If you ask someone why they’re not invested, chances are they’ll say that it’s too risky. It’s easy to see why they might feel this way, especially after the huge selloff last week.

Stocks Have Been Up for the 10-Year Period

But when you have a long-term view—10 years or more, for instance—investing in the stock market looks very attractive. As my friend Marc Lichtenfeld put it during an interview back in August, stocks have historically been up for the 10-year period.

In fact, the only two times when stocks weren’t up for the 10-year period, according to Marc, were “the middle of the Great Depression and in 2008-2009 during the Great Recession. You would literally need to cash out in the middle of historic downturn not to make money over 10 years, and that’s if you sold right at the bottom. If you had waited another year or two, you might have come out at least breaking even, if not better.”

Cost is another reason some people aren’t invested—but it doesn’t have to be a barrier. With the ABC Investment Plan, investors can invest a fixed amount in a specific investment at regular intervals. The minimum investment with the ABC Investment Plan is just $1,000 initially and then $100 per month.

Learn more about the ABC Investment Plan by clicking here.

 

All opinions expressed and data provided are subject to change without notice. Some of these opinions may not be appropriate to every investor. By clicking the link(s) above, you will be directed to a third-party website(s). U.S. Global Investors does not endorse all information supplied by this/these website(s) and is not responsible for its/their content.

The CD interest rate is typically fixed and payable on a set maturity date. The CD rate and principal are typically insured up to $250K.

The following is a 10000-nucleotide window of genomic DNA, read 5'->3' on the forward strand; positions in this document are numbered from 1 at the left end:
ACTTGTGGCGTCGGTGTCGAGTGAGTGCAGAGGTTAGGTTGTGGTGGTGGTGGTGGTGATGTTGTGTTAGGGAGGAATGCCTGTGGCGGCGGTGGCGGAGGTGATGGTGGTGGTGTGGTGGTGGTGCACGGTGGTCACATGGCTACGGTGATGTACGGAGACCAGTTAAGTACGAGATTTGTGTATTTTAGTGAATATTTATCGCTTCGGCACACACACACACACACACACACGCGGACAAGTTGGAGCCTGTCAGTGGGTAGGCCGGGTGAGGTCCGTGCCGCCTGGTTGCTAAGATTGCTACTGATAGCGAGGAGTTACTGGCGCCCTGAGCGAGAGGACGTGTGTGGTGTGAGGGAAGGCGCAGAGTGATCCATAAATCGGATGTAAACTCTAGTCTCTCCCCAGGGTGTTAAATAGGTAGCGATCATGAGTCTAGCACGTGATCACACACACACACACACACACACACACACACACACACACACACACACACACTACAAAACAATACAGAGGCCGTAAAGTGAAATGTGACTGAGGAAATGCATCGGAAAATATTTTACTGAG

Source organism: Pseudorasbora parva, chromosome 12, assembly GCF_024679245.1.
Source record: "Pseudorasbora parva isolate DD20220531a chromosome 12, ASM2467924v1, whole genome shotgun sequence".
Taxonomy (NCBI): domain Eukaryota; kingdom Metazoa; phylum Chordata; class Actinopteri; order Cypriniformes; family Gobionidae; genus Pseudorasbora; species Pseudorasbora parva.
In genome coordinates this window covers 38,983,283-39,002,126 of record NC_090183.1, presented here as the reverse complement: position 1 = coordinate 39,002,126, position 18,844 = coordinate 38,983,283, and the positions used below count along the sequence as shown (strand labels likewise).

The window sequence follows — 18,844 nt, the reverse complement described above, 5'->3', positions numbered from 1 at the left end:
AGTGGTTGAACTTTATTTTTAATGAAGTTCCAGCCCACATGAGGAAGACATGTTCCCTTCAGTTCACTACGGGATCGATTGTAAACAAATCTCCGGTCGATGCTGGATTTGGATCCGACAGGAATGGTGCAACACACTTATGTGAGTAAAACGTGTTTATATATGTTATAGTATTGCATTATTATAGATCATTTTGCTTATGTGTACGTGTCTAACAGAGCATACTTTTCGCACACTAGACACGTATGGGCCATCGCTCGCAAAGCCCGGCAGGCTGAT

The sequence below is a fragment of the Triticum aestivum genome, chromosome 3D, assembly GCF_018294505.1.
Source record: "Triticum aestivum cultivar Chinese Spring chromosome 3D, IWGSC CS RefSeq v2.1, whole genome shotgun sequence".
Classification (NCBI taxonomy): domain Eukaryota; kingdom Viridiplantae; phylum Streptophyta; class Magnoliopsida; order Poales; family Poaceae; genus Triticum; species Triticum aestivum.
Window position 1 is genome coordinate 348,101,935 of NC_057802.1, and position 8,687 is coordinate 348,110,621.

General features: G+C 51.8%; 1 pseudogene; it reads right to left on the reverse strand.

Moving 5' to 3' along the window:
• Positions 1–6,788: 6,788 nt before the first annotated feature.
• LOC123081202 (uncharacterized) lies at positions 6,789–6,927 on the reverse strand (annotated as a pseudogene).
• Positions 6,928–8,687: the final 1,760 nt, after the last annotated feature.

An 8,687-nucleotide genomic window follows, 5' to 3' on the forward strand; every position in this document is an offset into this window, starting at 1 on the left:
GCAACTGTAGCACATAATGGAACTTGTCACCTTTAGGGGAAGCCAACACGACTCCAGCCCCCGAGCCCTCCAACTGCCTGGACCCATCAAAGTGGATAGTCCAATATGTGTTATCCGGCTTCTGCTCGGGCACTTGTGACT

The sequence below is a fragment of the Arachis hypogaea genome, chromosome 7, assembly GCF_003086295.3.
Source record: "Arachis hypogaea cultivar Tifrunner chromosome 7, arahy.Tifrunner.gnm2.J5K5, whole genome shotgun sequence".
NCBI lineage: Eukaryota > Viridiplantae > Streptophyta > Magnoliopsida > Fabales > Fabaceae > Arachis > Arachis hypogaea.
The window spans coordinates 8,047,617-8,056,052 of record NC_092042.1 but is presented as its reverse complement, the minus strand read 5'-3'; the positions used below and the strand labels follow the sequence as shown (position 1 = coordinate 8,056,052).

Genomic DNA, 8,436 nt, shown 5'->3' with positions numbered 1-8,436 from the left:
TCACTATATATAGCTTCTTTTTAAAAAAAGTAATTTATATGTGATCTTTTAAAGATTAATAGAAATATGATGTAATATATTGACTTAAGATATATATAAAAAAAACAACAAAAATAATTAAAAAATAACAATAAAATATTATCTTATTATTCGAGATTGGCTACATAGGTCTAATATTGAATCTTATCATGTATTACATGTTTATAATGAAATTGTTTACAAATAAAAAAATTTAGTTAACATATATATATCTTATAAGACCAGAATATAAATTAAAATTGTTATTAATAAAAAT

The Retirement Confidence Survey (RCS) is the longest-running survey of its kind, measuring worker and retiree confidence about retirement, and is conducted by the Employee Benefit Research Institute (EBRI) and independent research firm Greenwald & Associates.

The S&P 500 Index is a widely recognized capitalization-weighted index of 500 common stock prices in U.S. companies.

The ABC Investment Plan doesn’t assure a profit or protect against loss in a declining market. You should evaluate your ability to continue in such a program in view of the possibility that you may have to redeem fund shares in periods of declining share prices as well as in periods of rising prices.

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October Doesn't Disappoint: Volatility Is Back After a Tranquil Third Quarter
October 15, 2018

october doesn't disappoint volatility is back after a tranquil third quarter

According to the 2018 edition of the Stock Trader’s Almanac, October has been a “great” time to buy. Once ranked last in terms of stock performance, the 10th month has delivered relatively average returns since 1950. What makes it so attractive is that it’s followed by November and December, historically among the very best months for stocks. We’re also entering the three most bullish quarters of the four-year presidential cycle, based on 120 years of stock market data.

average monthly s and p 500 index returns
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At the same time, October is sometimes known as the “jinx month” because an inordinate number of huge selloffs have occurred in the month, including those in 1929 and 1987. The worst month of the global financial meltdown was October 2008, when stocks gave up close to 17 percent.

There have been only six trading days in S&P 500 Index history in which stocks sold off by eight or more standard deviations, according to a report last week by Goldman Sachs. Last Wednesday was one of those six days, the fifth largest in history, following trading days in September 1955, October 1989, October 1987 and February 2007. The selloff in 1955, interestingly enough, was prompted by news that President Dwight Eisenhower had suffered a heart attack.

If you’ve read my whitepaper “Managing Expectations,” you should know that eight standard deviations (or more) represents a massive, exceedingly rare variance from the mean. Days like last Wednesday remind us of the importance of diversification into assets that have little to no correlation with stocks—assets such as municipal bonds and gold.

Gold Helped Investors Stanch the Losses